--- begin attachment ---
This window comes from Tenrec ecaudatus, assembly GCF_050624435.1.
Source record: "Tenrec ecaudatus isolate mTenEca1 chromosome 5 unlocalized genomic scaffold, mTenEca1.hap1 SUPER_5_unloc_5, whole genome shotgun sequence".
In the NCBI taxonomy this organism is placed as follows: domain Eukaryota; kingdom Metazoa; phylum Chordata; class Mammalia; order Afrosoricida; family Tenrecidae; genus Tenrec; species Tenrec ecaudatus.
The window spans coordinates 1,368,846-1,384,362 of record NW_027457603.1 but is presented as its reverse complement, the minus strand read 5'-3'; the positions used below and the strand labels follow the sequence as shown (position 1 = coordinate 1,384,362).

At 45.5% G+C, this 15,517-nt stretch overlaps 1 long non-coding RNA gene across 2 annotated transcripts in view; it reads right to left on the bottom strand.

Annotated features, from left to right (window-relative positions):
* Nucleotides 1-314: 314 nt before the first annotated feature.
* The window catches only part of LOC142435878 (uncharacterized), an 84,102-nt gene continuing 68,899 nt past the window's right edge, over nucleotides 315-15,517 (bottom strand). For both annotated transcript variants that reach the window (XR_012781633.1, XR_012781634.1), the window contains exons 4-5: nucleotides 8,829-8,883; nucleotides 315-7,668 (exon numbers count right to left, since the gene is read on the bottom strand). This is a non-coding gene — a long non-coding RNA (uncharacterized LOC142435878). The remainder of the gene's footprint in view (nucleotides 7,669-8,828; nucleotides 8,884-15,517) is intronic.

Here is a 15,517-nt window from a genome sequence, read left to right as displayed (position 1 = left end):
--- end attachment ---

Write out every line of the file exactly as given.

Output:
This window comes from Tenrec ecaudatus, assembly GCF_050624435.1.
Source record: "Tenrec ecaudatus isolate mTenEca1 chromosome 5 unlocalized genomic scaffold, mTenEca1.hap1 SUPER_5_unloc_5, whole genome shotgun sequence".
In the NCBI taxonomy this organism is placed as follows: domain Eukaryota; kingdom Metazoa; phylum Chordata; class Mammalia; order Afrosoricida; family Tenrecidae; genus Tenrec; species Tenrec ecaudatus.
The window spans coordinates 1,368,846-1,384,362 of record NW_027457603.1 but is presented as its reverse complement, the minus strand read 5'-3'; the positions used below and the strand labels follow the sequence as shown (position 1 = coordinate 1,384,362).

At 45.5% G+C, this 15,517-nt stretch overlaps 1 long non-coding RNA gene across 2 annotated transcripts in view; it reads right to left on the bottom strand.

Annotated features, from left to right (window-relative positions):
* Nucleotides 1-314: 314 nt before the first annotated feature.
* The window catches only part of LOC142435878 (uncharacterized), an 84,102-nt gene continuing 68,899 nt past the window's right edge, over nucleotides 315-15,517 (bottom strand). For both annotated transcript variants that reach the window (XR_012781633.1, XR_012781634.1), the window contains exons 4-5: nucleotides 8,829-8,883; nucleotides 315-7,668 (exon numbers count right to left, since the gene is read on the bottom strand). This is a non-coding gene — a long non-coding RNA (uncharacterized LOC142435878). The remainder of the gene's footprint in view (nucleotides 7,669-8,828; nucleotides 8,884-15,517) is intronic.

Here is a 15,517-nt window from a genome sequence, read left to right as displayed (position 1 = left end):